PESHAWAR, Pakistan (AP) — Several thousand people rallied Wednesday in northwestern Pakistan, denouncing the killing of 18 local villagers in an overnight raid they blamed on security forces and displaying the victims' bodies in the provincial capital in a sign of protest.
The outcry came as thousands of supporters of a fiery Muslim cleric continued their anti-government protest in the capital, Islamabad, for a third day, paralyzing key areas of the city.
The deaths of the villagers occurred late Tuesday in an area known as Khyber Agency. It's part of the tribal region where the Pakistani military has been waging a campaign against Islamic militants. Human rights groups and residents claim the operations are often laced with abuse and cause civilian casualties.
About 3,000 people gathered Wednesday outside the house of the governor of northwest Khyber Pakhtunkhwa province in Peshawar. They said gunmen wearing military uniforms stormed homes in their area and shot the villagers dead.
The protesters shouted anti-military slogans and called on the military to end its operations in the Bara area where the shooting occurred. One sign written in Urdu read: "We are also Pakistanis. Don't kill us."
Shabir Ahmed, a soldier from the paramilitary Frontier Constabulary, said his four brothers and father were present at their home when uniformed gunmen stormed his house, opened fire and killed them.
"I want to know who killed my brothers and father and why," he said.
There have been attacks in the past where militants have disguised themselves in military uniforms, although such incidents are not common.
An official with the Frontier Constabulary, which operates in the area, said the villagers had been killed by militants. The official spoke on condition of anonymity as he was not authorized to speak to the media.
Human rights groups have accused the Pakistani military of widespread human rights abuses in their counter-insurgency campaign in the tribal areas.
In a December report, Amnesty International accused the Pakistani military of regularly holding people without charges and torturing or otherwise mistreating them in custody. The London-based group said in the report that some detainees do not survive and are returned to their families dead, or their corpses are dumped in remote areas.
The Pakistani military rejected Amnesty's allegations, calling the report "a pack of lies."
The Amnesty report also criticized the Taliban for a range of rights abuses, including the killing of captured soldiers and innocent civilians. The militants have carried out scores of attacks around the country that have killed thousands of people.
The bodies of the villagers killed in the Peshawar raid were displayed wrapped in blankets and laid out on the street outside the governor's house.
The relatives of dozens of Shiite Muslims killed in a bomb attack last week in the southwestern city of Quetta also protested by displaying the bodies of the dead in the street. They refused to bury them for four days until the government met their demand to dissolve the government of surrounding Baluchistan province.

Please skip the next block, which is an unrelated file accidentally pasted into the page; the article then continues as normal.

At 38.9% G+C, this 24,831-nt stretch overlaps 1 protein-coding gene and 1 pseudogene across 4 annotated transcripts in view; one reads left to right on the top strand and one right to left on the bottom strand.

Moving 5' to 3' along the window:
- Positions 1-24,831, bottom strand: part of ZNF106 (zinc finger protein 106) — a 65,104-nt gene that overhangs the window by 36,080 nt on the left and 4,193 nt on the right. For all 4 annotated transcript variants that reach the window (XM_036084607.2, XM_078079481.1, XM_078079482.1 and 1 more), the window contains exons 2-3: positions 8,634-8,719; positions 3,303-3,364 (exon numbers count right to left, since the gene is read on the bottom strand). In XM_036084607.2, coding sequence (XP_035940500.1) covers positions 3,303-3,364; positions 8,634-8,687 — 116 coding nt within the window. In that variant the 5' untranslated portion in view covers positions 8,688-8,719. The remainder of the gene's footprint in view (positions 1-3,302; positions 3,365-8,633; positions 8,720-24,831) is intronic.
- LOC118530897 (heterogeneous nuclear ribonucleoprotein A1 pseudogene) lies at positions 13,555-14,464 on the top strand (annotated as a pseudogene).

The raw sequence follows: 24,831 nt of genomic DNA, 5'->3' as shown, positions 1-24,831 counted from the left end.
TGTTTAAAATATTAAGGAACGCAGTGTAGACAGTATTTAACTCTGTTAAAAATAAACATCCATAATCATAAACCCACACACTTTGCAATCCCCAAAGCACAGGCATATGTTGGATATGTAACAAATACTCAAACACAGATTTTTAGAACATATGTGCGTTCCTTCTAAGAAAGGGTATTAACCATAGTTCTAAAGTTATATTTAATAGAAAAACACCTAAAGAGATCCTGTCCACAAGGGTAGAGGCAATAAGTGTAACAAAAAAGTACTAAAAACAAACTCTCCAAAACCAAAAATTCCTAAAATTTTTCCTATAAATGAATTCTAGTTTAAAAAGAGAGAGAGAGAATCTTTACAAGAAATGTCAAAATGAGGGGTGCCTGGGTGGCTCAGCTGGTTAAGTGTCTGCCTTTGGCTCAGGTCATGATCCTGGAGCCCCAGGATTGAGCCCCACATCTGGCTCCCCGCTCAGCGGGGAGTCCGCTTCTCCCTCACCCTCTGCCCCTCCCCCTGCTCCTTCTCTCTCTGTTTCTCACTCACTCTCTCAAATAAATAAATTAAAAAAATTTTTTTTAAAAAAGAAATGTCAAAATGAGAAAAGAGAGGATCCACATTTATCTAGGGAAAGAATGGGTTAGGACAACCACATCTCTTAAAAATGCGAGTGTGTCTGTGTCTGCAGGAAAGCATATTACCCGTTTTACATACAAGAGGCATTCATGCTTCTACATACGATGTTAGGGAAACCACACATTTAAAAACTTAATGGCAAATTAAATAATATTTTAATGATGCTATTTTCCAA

Meanwhile, the cleric leading the protest in Islamabad, Tahir-ul-Qadri, addressed his supporters in a marathon four-hour speech Wednesday. He again called for the removal of the government and pilloried the country's politicians as corrupt thieves. He said they were more interested in lining their pockets than dealing with pressing problems like severe energy and gas shortages.
"The country is like a goat for them that they are sharing and eating," said Qadri, sitting in a bulletproof container as he faced thousands of protesters packed into the main avenue running through Islamabad.
The crowd was a bit smaller than the previous two days but still contained at least 20,000 people, said an Islamabad police officer, speaking on condition of anonymity because he was not authorized to speak to the media. Many waved green and white Pakistani flags and cheered as Qadri spoke.
The 61-year-old cleric returned late last year after years in Canada and emerged as a significant figure in the political scene almost overnight. His rise has sparked allegations that he is working on behalf of the country's powerful army to delay parliamentary elections expected in the spring in favor of a military-backed caretaker government — claims denied by Qadri.
The risk of political instability in Pakistan increased on Tuesday when the Supreme Court ordered the arrest of Prime Minister Raja Pervaiz Ashraf for alleged corruption while he was the minister of water and power. The premier has denied the accusations.
The timing of the court's order and Qadri's rally sparked accusations that the judges and the generals were both working to destabilize the government ahead of elections.
The cleric asked his supporters to pledge Wednesday that they would continue their protest until the dissolution of the government and the implementation of electoral reforms that he claims will make the system more democratic. He said the same corrupt politicians would win elections without reform.
"No one will be able to stop these mad elephants coming back to the parliament," said Qadri.
The government is strongly opposed to Qadri's rally, and political leaders have called his demands unconstitutional. However, it's unclear what the government will do if the cleric and his supporters remain camped out in the city.
Pakistani officials are loathe to use force because of the women and children in the crowd and only consider it as their last option, said an intelligence official, also speaking on condition of anonymity because he was not authorized to talk to the media.
Shahzad reported from Islamabad. Associated Press writer Munir Ahmed contributed to this report from Islamabad.